Researchers Develop an Ultra-Compact Injectable Temperature-Sensing Chip, Powered by Ultrasonics

Small enough to be injected through a small needle, this wireless temperature sensor shows promise for future medical procedures.

Researchers from Columbia University and Delft University of Technology have created ultra-compact "implantable motes" that can report on localized temperature within the human body and which are powered entirely from ultrasonic signals — all on a single, tiny chip.

"We wanted to see how far we could push the limits on how small a functioning chip we could make," Professor Ken Shepard explains of the study he led." This is a new idea of 'chip as system' — this is a chip that alone, with nothing else, is a complete functioning electronic system. This should be revolutionary for developing wireless, miniaturized implantable medical devices that can sense different things, be used in clinical applications, and eventually approved for human use."

The chip designed by Shepard's team measures under 0.1mm³ (around 0.004in³) and draws under 1nW of power, which it gathers from an external off-the-shelf ultrasound imager. Upon receipt of the ultrasound signal, the mote reports back the temperature of its surroundings.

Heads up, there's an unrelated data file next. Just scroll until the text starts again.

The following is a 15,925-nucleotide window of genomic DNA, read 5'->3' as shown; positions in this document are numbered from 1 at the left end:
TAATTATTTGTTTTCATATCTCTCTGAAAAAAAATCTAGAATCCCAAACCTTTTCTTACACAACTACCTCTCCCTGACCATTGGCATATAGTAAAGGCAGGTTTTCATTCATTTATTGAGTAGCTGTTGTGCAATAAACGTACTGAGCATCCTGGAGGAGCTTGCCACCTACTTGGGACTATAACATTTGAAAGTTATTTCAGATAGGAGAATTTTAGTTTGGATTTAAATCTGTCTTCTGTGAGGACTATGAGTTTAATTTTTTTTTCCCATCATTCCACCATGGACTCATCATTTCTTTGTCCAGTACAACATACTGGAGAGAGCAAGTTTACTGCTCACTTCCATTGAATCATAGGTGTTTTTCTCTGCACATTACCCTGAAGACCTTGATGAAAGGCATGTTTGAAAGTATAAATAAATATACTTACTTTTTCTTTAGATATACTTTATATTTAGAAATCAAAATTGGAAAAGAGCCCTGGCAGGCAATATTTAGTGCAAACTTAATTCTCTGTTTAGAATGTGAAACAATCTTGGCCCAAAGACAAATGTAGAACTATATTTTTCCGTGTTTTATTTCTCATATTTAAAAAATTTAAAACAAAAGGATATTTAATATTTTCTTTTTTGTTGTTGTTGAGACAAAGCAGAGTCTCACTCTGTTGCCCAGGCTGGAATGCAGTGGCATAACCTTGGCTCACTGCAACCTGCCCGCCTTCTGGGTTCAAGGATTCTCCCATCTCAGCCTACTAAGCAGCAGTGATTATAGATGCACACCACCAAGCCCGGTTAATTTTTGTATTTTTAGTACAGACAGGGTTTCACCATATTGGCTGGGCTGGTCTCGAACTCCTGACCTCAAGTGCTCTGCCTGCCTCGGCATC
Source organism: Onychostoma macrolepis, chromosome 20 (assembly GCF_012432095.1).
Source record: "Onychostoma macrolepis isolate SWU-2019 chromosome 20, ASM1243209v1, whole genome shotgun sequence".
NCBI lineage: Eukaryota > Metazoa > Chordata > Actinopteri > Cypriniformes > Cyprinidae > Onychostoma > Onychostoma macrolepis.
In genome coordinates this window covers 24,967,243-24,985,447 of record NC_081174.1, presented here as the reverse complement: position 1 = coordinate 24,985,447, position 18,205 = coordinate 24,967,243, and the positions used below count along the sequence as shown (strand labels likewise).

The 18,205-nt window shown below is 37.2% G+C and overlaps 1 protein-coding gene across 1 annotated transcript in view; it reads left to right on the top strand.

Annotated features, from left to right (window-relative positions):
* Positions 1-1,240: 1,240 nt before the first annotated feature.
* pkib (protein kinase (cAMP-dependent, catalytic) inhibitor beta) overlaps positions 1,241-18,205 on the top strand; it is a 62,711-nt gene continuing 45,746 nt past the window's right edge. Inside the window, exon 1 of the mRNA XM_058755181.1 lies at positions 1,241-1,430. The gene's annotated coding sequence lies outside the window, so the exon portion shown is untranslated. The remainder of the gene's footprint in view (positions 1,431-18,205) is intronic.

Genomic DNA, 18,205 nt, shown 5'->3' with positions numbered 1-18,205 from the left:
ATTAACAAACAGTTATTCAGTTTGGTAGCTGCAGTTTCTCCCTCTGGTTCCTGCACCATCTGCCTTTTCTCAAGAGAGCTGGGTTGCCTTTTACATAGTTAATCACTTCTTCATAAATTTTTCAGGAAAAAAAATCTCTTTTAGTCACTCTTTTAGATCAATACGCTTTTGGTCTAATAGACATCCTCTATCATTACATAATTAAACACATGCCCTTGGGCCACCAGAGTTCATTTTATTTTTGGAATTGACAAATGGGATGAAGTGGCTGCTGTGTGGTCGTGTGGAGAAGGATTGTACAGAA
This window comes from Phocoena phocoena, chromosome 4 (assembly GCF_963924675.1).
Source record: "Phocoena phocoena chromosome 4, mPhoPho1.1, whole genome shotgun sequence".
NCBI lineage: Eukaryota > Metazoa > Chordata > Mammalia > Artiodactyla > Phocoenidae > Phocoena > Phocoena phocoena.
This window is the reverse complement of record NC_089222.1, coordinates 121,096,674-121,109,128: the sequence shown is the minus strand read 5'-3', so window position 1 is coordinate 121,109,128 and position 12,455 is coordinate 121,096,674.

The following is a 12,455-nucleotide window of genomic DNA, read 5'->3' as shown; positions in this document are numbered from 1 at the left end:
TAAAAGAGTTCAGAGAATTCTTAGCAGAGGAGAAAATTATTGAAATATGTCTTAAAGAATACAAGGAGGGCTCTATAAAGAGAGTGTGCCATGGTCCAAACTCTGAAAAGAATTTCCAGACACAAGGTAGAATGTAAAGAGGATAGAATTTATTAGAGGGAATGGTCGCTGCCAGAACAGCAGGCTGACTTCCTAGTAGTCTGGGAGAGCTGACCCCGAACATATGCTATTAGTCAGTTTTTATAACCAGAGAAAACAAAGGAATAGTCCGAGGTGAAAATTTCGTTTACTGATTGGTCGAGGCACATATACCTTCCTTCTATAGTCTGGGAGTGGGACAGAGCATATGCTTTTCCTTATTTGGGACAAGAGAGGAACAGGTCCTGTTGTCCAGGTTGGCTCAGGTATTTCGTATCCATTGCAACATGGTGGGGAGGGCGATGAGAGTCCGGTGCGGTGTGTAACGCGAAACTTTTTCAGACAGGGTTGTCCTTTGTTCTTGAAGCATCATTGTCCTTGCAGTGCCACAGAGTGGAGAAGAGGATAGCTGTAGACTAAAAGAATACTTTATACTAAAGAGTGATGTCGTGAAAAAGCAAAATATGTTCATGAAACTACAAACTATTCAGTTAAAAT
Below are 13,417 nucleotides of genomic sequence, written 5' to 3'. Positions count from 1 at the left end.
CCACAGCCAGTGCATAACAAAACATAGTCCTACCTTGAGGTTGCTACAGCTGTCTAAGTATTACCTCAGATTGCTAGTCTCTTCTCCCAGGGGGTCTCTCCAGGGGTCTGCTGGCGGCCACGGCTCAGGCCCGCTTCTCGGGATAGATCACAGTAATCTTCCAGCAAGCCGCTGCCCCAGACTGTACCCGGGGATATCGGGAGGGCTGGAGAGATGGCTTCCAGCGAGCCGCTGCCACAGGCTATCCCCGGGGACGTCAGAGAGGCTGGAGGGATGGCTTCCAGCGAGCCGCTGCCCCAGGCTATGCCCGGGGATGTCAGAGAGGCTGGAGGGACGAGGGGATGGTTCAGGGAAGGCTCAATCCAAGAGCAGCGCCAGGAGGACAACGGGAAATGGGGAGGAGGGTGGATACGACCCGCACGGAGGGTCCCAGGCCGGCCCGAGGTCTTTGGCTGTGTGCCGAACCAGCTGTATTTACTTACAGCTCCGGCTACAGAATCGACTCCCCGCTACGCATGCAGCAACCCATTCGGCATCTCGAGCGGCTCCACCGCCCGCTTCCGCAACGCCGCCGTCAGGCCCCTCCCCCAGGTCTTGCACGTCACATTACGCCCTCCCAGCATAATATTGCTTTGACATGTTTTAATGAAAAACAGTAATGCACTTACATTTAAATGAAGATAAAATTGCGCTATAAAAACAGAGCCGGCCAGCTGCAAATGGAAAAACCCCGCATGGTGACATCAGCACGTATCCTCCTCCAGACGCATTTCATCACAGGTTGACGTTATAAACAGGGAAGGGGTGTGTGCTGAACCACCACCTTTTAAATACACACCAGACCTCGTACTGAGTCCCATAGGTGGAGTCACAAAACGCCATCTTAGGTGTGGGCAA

"The small displaced volume of these motes allows them to be implanted or injected using minimally invasive techniques with improved biocompatibility," the team explains. "We demonstrate their sensing functionality in vivo for an ultrasound neurostimulation procedure in mice. Our motes have the potential to be adapted to the distributed and localized sensing of other clinically relevant physiological parameters."

Shepard's team isn't the only one investigating ultra-tiny implants powered by ultrasonic signals, though: Last month a team of engineers from the University of California, Berkeley showed off an oxygen sensor which, while considerably larger than the device created by Shepard's team, could also be easily implanted and which is both powered by and communicates via ultrasonic signals.

The team's work has been published under open-access terms in the journal Science Advances.

Gareth Halfacree
Freelance journalist, technical author, hacker, tinkerer, erstwhile sysadmin. For hire:
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